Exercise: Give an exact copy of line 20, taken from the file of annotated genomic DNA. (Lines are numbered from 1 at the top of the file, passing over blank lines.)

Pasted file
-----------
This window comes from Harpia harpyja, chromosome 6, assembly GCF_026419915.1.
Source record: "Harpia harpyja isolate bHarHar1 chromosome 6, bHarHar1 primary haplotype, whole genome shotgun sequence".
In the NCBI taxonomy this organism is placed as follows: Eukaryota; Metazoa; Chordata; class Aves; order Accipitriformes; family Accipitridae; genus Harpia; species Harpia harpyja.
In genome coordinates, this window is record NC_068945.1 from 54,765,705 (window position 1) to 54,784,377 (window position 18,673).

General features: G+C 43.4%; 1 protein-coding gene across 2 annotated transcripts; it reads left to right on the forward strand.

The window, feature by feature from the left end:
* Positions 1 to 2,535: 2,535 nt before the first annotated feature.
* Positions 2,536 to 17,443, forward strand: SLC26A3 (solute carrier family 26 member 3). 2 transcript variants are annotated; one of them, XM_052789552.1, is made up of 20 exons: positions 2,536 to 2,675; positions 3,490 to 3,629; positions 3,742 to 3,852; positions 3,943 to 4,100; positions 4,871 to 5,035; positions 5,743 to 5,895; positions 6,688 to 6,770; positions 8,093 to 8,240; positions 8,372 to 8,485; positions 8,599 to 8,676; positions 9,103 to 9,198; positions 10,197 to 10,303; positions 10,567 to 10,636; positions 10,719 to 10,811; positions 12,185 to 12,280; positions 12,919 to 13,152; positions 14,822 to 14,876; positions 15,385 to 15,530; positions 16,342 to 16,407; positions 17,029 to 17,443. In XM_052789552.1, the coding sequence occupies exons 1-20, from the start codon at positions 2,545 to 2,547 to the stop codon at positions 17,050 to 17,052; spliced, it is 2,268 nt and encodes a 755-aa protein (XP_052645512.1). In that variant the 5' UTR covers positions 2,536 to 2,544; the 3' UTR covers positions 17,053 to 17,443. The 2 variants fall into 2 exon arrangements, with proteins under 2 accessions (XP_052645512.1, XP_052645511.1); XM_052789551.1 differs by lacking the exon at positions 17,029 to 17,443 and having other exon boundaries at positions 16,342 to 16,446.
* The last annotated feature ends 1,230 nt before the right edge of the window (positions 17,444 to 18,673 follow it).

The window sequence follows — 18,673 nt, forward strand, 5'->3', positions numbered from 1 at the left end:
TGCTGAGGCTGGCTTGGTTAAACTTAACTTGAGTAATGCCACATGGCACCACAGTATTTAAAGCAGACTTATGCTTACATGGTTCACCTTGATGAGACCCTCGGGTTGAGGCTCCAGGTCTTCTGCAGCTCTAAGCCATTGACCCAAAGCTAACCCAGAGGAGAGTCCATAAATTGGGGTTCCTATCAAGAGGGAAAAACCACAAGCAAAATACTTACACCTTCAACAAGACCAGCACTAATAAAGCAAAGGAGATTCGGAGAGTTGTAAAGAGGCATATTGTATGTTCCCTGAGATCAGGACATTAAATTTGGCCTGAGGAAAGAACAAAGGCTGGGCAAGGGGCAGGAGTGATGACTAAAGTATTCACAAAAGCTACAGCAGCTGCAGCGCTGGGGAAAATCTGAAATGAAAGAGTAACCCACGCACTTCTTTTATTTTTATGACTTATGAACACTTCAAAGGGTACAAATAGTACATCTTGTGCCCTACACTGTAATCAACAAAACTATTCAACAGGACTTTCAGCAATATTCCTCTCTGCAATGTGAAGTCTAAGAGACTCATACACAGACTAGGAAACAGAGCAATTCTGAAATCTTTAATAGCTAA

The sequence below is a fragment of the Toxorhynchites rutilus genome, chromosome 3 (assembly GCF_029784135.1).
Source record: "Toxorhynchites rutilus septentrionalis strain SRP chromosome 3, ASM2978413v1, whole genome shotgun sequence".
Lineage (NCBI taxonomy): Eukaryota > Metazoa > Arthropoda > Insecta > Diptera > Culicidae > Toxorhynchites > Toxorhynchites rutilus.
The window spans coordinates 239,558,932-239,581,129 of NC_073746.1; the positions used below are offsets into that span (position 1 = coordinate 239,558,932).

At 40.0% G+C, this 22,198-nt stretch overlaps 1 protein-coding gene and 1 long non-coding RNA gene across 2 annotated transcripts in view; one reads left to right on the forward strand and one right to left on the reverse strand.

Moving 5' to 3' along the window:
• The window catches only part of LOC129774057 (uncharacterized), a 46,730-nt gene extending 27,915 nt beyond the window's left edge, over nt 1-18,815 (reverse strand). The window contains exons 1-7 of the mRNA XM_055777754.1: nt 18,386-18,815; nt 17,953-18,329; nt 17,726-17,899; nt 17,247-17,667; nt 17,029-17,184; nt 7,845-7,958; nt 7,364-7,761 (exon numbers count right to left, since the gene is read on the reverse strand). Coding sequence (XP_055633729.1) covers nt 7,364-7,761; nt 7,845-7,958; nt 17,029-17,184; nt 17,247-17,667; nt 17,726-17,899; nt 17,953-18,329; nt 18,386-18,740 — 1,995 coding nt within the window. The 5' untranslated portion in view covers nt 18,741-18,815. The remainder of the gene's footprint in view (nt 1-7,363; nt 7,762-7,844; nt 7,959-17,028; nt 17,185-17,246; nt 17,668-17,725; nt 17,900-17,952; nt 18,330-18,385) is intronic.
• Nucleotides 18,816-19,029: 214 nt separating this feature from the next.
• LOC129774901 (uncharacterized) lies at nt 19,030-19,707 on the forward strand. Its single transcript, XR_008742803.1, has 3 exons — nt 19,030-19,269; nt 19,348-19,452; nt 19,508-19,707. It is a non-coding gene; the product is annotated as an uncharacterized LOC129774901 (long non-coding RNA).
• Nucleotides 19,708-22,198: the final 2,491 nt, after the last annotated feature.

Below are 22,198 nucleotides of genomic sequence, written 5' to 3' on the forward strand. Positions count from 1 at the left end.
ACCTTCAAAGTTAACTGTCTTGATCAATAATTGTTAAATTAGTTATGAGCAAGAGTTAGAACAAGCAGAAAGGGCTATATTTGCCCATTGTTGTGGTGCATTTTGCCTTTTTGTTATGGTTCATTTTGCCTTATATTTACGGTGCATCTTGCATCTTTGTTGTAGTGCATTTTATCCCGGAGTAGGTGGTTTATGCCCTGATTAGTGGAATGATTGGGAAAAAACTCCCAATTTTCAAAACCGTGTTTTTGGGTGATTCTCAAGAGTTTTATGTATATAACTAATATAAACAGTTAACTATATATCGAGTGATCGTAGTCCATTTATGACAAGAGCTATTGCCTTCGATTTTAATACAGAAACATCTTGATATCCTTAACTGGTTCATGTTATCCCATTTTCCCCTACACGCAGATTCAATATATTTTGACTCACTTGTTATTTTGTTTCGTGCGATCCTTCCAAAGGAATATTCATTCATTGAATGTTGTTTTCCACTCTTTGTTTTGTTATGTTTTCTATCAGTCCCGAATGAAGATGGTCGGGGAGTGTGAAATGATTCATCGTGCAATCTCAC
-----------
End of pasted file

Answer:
• LOC129774901 (uncharacterized) lies at nt 19,030-19,707 on the forward strand. Its single transcript, XR_008742803.1, has 3 exons — nt 19,030-19,269; nt 19,348-19,452; nt 19,508-19,707. It is a non-coding gene; the product is annotated as an uncharacterized LOC129774901 (long non-coding RNA).